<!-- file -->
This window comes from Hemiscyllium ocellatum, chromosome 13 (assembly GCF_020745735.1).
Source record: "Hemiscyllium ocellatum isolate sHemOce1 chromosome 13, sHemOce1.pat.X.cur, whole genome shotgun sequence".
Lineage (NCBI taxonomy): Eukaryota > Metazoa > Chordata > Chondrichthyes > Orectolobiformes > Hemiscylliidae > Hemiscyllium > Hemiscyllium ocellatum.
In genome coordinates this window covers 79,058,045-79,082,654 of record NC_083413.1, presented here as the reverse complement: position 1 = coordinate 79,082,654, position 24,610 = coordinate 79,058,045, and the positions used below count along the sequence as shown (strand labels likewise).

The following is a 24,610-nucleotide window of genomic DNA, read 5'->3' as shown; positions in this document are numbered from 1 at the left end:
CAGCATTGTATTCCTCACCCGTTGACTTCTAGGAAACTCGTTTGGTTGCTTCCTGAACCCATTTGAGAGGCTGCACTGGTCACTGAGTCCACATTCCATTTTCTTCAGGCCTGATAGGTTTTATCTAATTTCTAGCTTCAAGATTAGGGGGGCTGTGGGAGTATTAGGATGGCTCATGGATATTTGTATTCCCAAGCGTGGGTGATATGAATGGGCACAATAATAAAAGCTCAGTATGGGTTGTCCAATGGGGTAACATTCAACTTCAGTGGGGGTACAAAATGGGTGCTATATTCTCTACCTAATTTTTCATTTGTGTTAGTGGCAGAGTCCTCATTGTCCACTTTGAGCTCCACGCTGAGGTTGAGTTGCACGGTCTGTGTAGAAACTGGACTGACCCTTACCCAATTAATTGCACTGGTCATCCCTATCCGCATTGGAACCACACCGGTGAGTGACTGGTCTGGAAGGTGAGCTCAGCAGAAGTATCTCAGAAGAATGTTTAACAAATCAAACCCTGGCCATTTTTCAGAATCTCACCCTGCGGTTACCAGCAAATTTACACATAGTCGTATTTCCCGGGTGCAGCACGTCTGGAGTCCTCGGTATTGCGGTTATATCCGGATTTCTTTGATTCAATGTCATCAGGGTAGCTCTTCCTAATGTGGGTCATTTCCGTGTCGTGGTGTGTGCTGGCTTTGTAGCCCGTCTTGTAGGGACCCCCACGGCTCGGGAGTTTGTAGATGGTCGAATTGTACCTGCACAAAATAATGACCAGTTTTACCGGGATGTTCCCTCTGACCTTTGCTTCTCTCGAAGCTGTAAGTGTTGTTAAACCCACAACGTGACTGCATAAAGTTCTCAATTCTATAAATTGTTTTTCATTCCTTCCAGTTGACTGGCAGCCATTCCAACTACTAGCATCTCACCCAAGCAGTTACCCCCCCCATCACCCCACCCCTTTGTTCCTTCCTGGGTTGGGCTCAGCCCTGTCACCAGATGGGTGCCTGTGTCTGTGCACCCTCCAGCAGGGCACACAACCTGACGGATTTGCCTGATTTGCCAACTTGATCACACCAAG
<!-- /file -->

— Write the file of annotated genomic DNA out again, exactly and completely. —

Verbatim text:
This window comes from Hemiscyllium ocellatum, chromosome 13 (assembly GCF_020745735.1).
Source record: "Hemiscyllium ocellatum isolate sHemOce1 chromosome 13, sHemOce1.pat.X.cur, whole genome shotgun sequence".
Lineage (NCBI taxonomy): Eukaryota > Metazoa > Chordata > Chondrichthyes > Orectolobiformes > Hemiscylliidae > Hemiscyllium > Hemiscyllium ocellatum.
In genome coordinates this window covers 79,058,045-79,082,654 of record NC_083413.1, presented here as the reverse complement: position 1 = coordinate 79,082,654, position 24,610 = coordinate 79,058,045, and the positions used below count along the sequence as shown (strand labels likewise).

The following is a 24,610-nucleotide window of genomic DNA, read 5'->3' as shown; positions in this document are numbered from 1 at the left end:
CAGCATTGTATTCCTCACCCGTTGACTTCTAGGAAACTCGTTTGGTTGCTTCCTGAACCCATTTGAGAGGCTGCACTGGTCACTGAGTCCACATTCCATTTTCTTCAGGCCTGATAGGTTTTATCTAATTTCTAGCTTCAAGATTAGGGGGGCTGTGGGAGTATTAGGATGGCTCATGGATATTTGTATTCCCAAGCGTGGGTGATATGAATGGGCACAATAATAAAAGCTCAGTATGGGTTGTCCAATGGGGTAACATTCAACTTCAGTGGGGGTACAAAATGGGTGCTATATTCTCTACCTAATTTTTCATTTGTGTTAGTGGCAGAGTCCTCATTGTCCACTTTGAGCTCCACGCTGAGGTTGAGTTGCACGGTCTGTGTAGAAACTGGACTGACCCTTACCCAATTAATTGCACTGGTCATCCCTATCCGCATTGGAACCACACCGGTGAGTGACTGGTCTGGAAGGTGAGCTCAGCAGAAGTATCTCAGAAGAATGTTTAACAAATCAAACCCTGGCCATTTTTCAGAATCTCACCCTGCGGTTACCAGCAAATTTACACATAGTCGTATTTCCCGGGTGCAGCACGTCTGGAGTCCTCGGTATTGCGGTTATATCCGGATTTCTTTGATTCAATGTCATCAGGGTAGCTCTTCCTAATGTGGGTCATTTCCGTGTCGTGGTGTGTGCTGGCTTTGTAGCCCGTCTTGTAGGGACCCCCACGGCTCGGGAGTTTGTAGATGGTCGAATTGTACCTGCACAAAATAATGACCAGTTTTACCGGGATGTTCCCTCTGACCTTTGCTTCTCTCGAAGCTGTAAGTGTTGTTAAACCCACAACGTGACTGCATAAAGTTCTCAATTCTATAAATTGTTTTTCATTCCTTCCAGTTGACTGGCAGCCATTCCAACTACTAGCATCTCACCCAAGCAGTTACCCCCCCCATCACCCCACCCCTTTGTTCCTTCCTGGGTTGGGCTCAGCCCTGTCACCAGATGGGTGCCTGTGTCTGTGCACCCTCCAGCAGGGCACACAACCTGACGGATTTGCCTGATTTGCCAACTTGATCACACCAAG